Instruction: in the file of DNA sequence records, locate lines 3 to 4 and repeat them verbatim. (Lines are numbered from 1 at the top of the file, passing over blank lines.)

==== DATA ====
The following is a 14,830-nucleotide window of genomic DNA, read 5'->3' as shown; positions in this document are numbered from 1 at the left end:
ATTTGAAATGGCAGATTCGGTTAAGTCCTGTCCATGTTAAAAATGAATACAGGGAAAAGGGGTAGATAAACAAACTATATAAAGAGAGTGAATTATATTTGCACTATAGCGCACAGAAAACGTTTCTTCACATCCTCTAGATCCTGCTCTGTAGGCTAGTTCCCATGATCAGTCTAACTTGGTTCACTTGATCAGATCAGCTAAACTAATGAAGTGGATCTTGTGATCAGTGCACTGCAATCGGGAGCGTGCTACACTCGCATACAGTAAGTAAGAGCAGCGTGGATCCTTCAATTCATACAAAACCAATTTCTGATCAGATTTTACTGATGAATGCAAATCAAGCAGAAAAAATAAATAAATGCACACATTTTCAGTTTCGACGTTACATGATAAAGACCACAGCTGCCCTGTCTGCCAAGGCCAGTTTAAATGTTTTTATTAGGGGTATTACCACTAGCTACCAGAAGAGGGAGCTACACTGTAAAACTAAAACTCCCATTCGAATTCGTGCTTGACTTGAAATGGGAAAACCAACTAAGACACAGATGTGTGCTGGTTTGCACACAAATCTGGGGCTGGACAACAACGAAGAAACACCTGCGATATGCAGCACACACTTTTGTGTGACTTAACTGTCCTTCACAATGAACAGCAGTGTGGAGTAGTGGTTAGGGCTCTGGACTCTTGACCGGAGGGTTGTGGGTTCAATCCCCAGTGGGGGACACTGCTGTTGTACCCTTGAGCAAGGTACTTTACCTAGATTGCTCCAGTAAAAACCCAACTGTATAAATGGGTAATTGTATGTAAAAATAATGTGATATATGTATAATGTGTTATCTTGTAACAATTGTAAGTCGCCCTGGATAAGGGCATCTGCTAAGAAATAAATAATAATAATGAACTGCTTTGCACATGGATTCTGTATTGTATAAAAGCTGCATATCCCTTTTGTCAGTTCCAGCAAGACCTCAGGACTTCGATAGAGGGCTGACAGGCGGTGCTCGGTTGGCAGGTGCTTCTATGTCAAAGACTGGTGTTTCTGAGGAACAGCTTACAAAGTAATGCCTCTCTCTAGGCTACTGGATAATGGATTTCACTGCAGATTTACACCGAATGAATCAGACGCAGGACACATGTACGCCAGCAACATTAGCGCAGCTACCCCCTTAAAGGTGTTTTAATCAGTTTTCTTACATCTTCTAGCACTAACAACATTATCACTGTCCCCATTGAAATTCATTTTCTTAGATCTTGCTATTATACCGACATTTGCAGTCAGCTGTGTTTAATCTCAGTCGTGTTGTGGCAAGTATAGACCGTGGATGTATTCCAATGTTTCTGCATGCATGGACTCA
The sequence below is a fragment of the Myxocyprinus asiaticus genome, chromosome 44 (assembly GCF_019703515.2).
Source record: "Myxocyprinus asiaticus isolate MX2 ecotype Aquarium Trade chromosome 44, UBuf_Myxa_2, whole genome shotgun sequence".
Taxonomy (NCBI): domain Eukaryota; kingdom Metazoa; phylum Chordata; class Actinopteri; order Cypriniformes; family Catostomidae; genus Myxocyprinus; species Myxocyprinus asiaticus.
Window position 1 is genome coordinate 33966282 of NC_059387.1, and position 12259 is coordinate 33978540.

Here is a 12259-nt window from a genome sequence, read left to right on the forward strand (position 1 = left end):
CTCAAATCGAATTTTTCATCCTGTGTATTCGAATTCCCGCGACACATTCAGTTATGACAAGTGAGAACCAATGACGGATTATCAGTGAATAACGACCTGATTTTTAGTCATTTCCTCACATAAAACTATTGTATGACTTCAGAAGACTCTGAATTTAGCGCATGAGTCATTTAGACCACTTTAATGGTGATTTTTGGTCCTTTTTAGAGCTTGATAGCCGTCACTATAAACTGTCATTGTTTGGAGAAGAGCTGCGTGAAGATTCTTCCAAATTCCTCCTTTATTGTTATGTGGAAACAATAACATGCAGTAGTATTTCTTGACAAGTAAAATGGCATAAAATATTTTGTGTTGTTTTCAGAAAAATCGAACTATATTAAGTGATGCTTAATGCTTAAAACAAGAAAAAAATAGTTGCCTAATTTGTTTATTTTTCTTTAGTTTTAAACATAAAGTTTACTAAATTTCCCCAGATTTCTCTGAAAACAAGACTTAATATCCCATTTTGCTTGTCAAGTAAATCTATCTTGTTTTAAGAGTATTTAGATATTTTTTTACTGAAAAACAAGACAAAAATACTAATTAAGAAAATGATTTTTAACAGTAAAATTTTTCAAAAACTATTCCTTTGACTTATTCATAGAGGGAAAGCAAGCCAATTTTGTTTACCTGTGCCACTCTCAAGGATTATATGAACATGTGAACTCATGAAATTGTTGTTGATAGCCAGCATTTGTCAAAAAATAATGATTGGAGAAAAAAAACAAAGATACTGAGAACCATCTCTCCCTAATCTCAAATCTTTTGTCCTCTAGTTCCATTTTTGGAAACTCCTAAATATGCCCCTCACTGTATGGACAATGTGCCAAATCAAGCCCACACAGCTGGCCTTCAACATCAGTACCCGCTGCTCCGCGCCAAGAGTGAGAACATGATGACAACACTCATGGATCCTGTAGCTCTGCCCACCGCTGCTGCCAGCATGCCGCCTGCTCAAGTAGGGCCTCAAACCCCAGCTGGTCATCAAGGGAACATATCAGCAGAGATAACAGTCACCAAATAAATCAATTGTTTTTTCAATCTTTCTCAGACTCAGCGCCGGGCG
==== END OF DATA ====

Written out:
The sequence below is a fragment of the Myxocyprinus asiaticus genome, chromosome 44 (assembly GCF_019703515.2).
Source record: "Myxocyprinus asiaticus isolate MX2 ecotype Aquarium Trade chromosome 44, UBuf_Myxa_2, whole genome shotgun sequence".